Review: Final Fantasy III (DS)

Final Fantasy III
Publisher: Square-Enix
Developer: Matrix Software, Square-Enix
Genre: RPG
Release Date: 11/14/2006

Final Fantasy and Inside Pulse games really arenâ┚¬â”žÂ¢t known for a wonderful long term relationship. Instead, like a good chunk of a rapidly maturing generation of gamers, we are looking back and realizing that the well known RPG mega-series certainly has had itâ┚¬â”žÂ¢s fair share of overrated games, and may in fact have only recently begun to turn itself around in the right direction with the release of Final Fantasy XII, which even got a pretty nice review from our own Alexander Lucard. However, the Final Fantasy series in recent years has seen its past thrown onto Nintendoâ┚¬â”žÂ¢s handheld systems time after time. Up until now, all those re-releases have been simple ports of the original with extra goodies added into each of them to entice the hardcore gamers from that time period to take a stroll down memory lane. Now we have before us, for the first time in the United States, the release of the only game in the series to never hit our shoes: Final Fantasy III on the Nintendo DS. And the interesting news is that it is not a direct port, but instead it is a fully redone version of the original game that sees an update that brings it on par with the latter Final Fantasy games on the PSX system. Itâ┚¬â”žÂ¢s no mystery that Square-Enix is a firm supporter of the DS, and that could not be any more apparent then with this release. The question we have before us, is whether or nor Final Fantasy III holds up in todayâ┚¬â”žÂ¢s gaming world with its unique blend of an old school RPG style of game play and itâ┚¬â”žÂ¢s new PSX-era graphics and other various updates.

1. Story

You will play, at the beginning of the game, our main hero Luneth. Let me preface this by saying that despite its new â┚¬Å”modernâ┚¬Â look, Final Fantasy III was made in a different era, where not every gamer had come to expect a storyline that offered new twists and turns at every corner. The era that Final Fantasy IIIis from offered, more often then not, very basic storylines that revolved more around the basic functions of the game then on a larger story trying to be told. With that said, Square-Enix, despite tinkering with the storyline and characters somewhat, largely reminds faithful to their original product. A seasoned Final Fantasy player will know this storyline quite well. You will lead a party of four characters, who will join up with you early on in the gameâ┚¬â”žÂ¢s plot line, and being dubbed the Warriors of Light or Light Warriors (Nuklearpower fans know what Iâ┚¬â”žÂ¢m talking about), youâ┚¬â”žÂ¢re mission is basically to make sure the world stays normal and that all things remain in a delicate balance. The storyline is simplistic, and perhaps I sound a bit harsh in my description of it, but I honestly did enjoy its simplicity. Part of me realizes that as a gamer from the original generation that would have seen this game if it had been released I definitely have a soft spot for this kind of storyline. But itâ┚¬â”žÂ¢s more then that. The fact that it is such a simple story is what attracts me to it. Sometimes I think developers and writers have forgotten that the best stories are sometimes the stories most easily told. I enjoyed this storyline a lot more then in previous Final Fantasy games that I have played that were supposedly more sophisticated in their writing. What it all comes down to is this: Donâ┚¬â”žÂ¢t expect the richest storyline ever told here, in fact donâ┚¬â”žÂ¢t even expect a moderately surprisingly storyline. You are going to get a classic good vs. evil plot that has been rehashed many a time in the RPG genre. Its fun for what it is, which is a throwback for a lot of us who for better (or worse) was first indoctrinated into the RPG world by a Final Fantasy game.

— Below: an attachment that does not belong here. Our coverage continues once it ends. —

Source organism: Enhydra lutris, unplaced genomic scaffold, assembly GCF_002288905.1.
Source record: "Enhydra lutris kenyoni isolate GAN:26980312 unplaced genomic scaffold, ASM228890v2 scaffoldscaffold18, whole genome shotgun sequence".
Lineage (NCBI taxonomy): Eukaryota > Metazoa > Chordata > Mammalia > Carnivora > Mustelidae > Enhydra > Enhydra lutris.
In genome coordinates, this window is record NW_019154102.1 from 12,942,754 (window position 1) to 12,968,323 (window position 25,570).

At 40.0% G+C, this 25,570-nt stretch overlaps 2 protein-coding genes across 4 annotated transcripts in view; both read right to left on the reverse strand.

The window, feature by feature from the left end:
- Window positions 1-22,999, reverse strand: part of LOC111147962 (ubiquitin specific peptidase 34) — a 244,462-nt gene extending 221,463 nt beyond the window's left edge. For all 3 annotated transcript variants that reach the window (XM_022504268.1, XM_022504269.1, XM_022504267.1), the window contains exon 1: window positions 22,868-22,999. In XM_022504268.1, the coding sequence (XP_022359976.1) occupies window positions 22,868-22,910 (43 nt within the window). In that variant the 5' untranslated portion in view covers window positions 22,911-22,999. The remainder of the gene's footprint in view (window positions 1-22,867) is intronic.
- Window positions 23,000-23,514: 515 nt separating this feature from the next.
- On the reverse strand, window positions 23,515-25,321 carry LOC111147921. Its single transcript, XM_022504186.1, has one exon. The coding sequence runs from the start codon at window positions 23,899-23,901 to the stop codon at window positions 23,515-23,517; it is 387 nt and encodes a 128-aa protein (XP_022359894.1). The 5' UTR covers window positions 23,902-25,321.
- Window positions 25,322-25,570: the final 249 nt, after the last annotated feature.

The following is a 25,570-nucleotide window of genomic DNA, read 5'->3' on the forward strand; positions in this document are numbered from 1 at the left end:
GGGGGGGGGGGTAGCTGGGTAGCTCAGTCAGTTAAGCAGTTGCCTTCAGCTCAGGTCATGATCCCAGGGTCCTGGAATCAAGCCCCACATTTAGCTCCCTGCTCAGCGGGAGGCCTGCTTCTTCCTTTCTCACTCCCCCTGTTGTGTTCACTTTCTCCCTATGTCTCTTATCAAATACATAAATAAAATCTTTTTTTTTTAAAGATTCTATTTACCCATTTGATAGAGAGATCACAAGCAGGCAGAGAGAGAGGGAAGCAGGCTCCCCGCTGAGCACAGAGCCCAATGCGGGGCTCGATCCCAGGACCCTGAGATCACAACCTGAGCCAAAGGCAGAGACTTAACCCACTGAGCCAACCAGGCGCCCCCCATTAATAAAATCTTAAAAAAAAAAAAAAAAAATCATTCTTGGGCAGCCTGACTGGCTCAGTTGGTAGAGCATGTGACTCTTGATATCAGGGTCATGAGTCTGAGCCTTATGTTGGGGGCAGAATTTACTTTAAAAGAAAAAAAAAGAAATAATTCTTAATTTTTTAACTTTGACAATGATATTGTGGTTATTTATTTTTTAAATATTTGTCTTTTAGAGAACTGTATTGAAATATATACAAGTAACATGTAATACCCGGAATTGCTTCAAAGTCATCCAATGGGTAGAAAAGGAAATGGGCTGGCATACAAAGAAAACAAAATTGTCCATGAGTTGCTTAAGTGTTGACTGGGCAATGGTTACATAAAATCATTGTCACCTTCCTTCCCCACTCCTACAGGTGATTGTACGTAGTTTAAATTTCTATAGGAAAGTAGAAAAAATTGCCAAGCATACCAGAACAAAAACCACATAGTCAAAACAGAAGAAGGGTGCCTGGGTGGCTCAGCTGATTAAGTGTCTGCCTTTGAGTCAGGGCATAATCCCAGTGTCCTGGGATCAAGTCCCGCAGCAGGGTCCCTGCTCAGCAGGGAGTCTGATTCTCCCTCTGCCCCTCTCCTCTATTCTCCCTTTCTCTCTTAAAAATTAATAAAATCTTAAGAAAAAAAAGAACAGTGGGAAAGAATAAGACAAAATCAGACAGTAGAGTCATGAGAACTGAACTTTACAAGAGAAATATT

Story Score: 6/10

2. Graphics

Lucard said it best recently when he made the comment that the one thing Square-Enix does right is the visual presentation of their games, and Final Fantasy III really is the best looking game I have seen on the DS to date which is high praise considering some of the impressive competition is has on the DS. Everything has now been rendered into three dimensional graphics and it really does improve the overall experience of Final Fantasy III. Normally Iâ┚¬â”žÂ¢m not an easily impressed person in terms of graphics, valuing game play first, but in this rare (and I do mean rare) case I feel that the graphics for this game easily enhance the in-game mechanics, and often help draw the gamers attention away from drawbacks in the actual game play that would be much more apparent and frustrating in the 8 bit days. I was really quite stunned at the effectiveness of Square-Enix to use this gameâ┚¬â”žÂ¢s graphics as more then a vehicle to show off how pretty they can make a game. Instead they has used them as a way to truly add to the overall experience, making them more then just the fluff content some people of come to expect from the Final Fantasy series. Technically speaking, everything is stunning. The characters, enemies, maps, towns, items, and other misc. content all look absolutely amazing. What really fascinated me was also the attention to detail Square-Enix put into the graphics. Final Fantasy III was the first game to introduce the job system to the Final Fantasy universe. Later on weâ┚¬â”žÂ¢ll talk about that a bit more, but in terms of graphics is a as a nice touch to have a certain level of different artwork done for each character for each unique job. Not much else has to be said, the graphics truly speak for themselves here. Stunning on all levels.